Iraq accuses Iran of border violations

The Iraqi defence ministry says Iran has violated Iraq's borders twice in April.

    Inhabitants of Iraq's border areas backed the bombing claim

    Major-General Abd al-Aziz Muhammad, director of the joint operation centre in the Ministry of Defence, said on Tuesday that the Iranian army crossed the Iraqi borders on April 21 and April 26.

     

    "In the second violation, there was bombing against the positions of Kurdistan Workers Party (PKK)," he said.

     

    "The Iranian troops reached five kilometres into Iraqi territories before they withdrew."

     

    The spokesman said the ministry had sent the case to the foreign affairs ministry to settle it at the diplomatic level.

     

    Iran has denied it made any incursion into Iraq or bombarded suspected positions of the Kurdistan Workers Party inside Iraq's autonomous Kurdish enclave.

     

    'Fabricated' claim

     

    The official Iranian News Agency, IRNA, quoted an unidentified political source as saying the reported attacks were "fabricated and prejudiced".

     

    "Iranian armed forces are reasonable and wise when it comes to confronting desperate moves by terrorist groups on Iran's border," the Iranian political source said, adding: "Iran will carry out what is necessary to ensure security there."

     

    Iran has denied the claim that
    it bombarded Iraqi territory

    Witnesses in the Kurdish enclave in northern Iraq said on Monday the attacks against the PKK, whose leader Abdullah Ocalan is serving a life sentence in Turkey, were concentrated on villages in the province of Kalaa Dazza, 100 miles north of al-Sulaimaniya, near the Iranian border.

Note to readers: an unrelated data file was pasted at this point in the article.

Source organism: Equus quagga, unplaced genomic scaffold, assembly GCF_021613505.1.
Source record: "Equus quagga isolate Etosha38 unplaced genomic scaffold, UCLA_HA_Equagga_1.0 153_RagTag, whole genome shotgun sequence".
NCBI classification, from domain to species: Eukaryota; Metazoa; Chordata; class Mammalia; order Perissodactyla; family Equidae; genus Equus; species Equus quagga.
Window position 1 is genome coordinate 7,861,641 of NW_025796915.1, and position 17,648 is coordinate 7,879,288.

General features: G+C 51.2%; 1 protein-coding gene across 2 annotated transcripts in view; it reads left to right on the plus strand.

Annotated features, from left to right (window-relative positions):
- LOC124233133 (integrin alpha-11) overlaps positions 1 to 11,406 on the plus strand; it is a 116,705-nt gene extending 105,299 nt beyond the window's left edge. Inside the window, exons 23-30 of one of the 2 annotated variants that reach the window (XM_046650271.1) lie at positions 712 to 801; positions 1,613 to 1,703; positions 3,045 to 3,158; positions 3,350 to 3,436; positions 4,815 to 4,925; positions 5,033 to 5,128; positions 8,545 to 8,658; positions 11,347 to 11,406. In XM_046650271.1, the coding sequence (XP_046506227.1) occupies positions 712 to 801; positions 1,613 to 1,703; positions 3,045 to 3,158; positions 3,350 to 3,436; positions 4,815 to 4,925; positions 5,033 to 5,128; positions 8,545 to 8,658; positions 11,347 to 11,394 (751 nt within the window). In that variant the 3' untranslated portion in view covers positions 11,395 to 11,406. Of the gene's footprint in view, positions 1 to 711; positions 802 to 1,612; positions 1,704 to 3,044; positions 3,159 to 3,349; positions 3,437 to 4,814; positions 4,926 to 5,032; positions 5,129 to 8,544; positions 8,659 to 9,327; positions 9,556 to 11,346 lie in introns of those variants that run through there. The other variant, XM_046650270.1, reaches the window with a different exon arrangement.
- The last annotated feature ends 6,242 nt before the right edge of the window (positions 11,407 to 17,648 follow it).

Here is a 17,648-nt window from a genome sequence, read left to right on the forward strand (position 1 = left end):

The bombardment was mainly concentrated on the villages of Razka, Jukhanki and Shanawa, where the PKK, which is banned in Iran and Turkey, is suspected to have offices and positions.

     

    The attacks set off fires and inflicted serious material damage on the four villages.

     

    Aljazeera's correspondent in northern Iraq, Ahmad al-Zawiti, visited the village of Razka on the Iraq-Iran border and documented some reactions from officials and residents.

     

    Ali Hamad Su, Kalaa Dazza district commissioner, said: "Iran has no right to violate the sovereignty of Iraq under any pretext and since it is a neighbouring country, it must maintain this sovereignty."

     

    Signs of bombing

     

    Al-Zawiti said it took Aljazeera's team more than three hours to cover 10km of rough mountain roads to reach the bombing site.  

     

    "Signs of bombing could be clearly seen," he said.

     

    "The area contains the Qandil mountains, which act as a shield for fighters of the KPP in their clashes with the Iranian army. 

     

    A shepherd said: "One of the rockets fell on my sheep and killed some."

     

    Another resident told Aljazeera: "About 60 rockets have fallen on our village as if we were in a war."

    SOURCE: Aljazeera + Agencies


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